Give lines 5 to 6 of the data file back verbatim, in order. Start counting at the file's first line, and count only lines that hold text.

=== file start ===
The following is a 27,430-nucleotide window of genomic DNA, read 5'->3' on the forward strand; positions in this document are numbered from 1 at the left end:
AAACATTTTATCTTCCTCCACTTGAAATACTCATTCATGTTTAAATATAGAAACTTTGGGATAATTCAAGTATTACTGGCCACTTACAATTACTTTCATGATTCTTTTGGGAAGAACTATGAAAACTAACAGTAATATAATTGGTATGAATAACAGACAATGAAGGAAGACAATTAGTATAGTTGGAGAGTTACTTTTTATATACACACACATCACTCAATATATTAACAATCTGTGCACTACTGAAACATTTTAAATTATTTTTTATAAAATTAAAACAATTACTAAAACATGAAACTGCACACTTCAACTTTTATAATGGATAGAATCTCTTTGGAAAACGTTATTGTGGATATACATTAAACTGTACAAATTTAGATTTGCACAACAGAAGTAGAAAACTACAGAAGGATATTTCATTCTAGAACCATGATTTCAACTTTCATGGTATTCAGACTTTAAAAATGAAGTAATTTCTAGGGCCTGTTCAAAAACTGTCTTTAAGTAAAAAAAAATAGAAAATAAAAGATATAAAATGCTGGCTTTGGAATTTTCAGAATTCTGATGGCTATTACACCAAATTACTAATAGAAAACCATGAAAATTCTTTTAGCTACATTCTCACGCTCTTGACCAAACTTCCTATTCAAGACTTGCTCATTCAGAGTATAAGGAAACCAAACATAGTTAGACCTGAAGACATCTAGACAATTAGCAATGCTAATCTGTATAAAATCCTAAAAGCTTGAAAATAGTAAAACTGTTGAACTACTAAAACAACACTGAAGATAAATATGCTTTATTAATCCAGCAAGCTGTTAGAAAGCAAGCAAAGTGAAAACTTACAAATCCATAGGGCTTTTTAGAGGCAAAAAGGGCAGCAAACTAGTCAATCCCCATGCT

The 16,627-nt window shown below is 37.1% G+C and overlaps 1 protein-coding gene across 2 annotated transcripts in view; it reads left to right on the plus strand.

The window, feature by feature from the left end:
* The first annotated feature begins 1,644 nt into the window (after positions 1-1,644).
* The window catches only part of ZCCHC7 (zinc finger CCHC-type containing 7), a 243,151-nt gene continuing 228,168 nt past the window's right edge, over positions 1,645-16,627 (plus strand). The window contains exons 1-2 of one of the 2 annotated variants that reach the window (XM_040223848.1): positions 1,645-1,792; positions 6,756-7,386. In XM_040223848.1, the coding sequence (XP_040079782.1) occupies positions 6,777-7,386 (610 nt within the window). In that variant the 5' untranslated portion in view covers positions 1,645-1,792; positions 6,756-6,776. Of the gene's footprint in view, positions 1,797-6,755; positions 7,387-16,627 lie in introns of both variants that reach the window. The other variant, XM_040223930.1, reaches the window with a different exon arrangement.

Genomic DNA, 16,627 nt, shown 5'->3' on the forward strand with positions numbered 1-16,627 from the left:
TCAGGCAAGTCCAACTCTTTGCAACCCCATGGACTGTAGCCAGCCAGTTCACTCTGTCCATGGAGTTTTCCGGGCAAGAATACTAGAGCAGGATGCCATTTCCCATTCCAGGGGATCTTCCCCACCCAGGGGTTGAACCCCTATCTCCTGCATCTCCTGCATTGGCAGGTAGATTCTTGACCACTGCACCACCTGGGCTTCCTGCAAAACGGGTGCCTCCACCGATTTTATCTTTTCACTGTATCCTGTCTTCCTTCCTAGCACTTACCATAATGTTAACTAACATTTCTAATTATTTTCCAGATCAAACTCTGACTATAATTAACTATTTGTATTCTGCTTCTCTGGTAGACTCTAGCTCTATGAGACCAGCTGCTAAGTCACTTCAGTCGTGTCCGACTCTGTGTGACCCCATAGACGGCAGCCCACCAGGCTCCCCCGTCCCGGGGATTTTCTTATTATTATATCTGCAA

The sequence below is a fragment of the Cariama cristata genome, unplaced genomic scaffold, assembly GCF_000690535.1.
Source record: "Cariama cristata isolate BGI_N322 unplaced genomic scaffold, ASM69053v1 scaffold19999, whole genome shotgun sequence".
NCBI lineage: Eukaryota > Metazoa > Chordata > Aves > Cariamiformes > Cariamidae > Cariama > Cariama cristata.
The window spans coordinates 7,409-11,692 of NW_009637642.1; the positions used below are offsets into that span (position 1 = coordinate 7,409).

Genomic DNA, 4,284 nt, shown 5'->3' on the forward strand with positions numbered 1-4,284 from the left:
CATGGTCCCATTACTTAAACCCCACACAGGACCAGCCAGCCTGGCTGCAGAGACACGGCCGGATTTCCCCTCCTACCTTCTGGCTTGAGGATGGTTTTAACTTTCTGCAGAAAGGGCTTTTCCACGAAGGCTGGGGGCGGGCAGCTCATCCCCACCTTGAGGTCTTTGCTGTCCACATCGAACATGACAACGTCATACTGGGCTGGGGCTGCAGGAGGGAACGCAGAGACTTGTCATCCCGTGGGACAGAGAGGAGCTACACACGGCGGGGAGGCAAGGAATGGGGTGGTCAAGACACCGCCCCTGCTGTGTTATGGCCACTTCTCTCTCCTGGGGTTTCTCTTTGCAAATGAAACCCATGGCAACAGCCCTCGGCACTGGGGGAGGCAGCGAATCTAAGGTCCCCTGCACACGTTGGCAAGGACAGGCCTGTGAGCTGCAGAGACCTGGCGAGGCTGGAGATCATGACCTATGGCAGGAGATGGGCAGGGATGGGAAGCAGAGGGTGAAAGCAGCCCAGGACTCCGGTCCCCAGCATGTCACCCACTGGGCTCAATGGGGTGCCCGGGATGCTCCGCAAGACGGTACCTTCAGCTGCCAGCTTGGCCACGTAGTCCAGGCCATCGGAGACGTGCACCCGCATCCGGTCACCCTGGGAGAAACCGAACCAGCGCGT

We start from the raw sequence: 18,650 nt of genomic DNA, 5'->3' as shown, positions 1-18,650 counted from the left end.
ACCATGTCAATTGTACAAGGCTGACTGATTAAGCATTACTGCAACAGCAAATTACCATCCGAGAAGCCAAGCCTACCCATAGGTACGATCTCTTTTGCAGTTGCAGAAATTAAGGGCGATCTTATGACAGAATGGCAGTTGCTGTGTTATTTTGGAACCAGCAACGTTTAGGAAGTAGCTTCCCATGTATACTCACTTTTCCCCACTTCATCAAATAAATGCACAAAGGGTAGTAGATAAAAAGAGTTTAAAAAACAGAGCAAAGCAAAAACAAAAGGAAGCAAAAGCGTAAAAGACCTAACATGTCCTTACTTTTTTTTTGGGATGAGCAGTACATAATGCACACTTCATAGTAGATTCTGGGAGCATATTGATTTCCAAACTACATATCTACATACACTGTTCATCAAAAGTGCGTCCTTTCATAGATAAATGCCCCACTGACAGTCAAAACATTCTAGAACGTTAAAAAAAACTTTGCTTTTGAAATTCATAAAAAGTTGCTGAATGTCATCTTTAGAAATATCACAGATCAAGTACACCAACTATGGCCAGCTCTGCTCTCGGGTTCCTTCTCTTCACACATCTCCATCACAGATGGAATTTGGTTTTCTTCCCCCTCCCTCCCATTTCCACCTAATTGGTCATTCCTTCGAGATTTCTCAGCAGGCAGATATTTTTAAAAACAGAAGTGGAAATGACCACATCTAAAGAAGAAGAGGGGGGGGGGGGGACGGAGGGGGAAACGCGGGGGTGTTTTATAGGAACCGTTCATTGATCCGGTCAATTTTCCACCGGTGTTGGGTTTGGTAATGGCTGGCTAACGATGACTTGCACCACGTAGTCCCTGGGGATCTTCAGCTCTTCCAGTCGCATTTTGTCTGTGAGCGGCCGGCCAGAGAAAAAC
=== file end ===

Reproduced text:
* The first annotated feature begins 1,644 nt into the window (after positions 1-1,644).
* The window catches only part of ZCCHC7 (zinc finger CCHC-type containing 7), a 243,151-nt gene continuing 228,168 nt past the window's right edge, over positions 1,645-16,627 (plus strand). The window contains exons 1-2 of one of the 2 annotated variants that reach the window (XM_040223848.1): positions 1,645-1,792; positions 6,756-7,386. In XM_040223848.1, the coding sequence (XP_040079782.1) occupies positions 6,777-7,386 (610 nt within the window). In that variant the 5' untranslated portion in view covers positions 1,645-1,792; positions 6,756-6,776. Of the gene's footprint in view, positions 1,797-6,755; positions 7,387-16,627 lie in introns of both variants that reach the window. The other variant, XM_040223930.1, reaches the window with a different exon arrangement.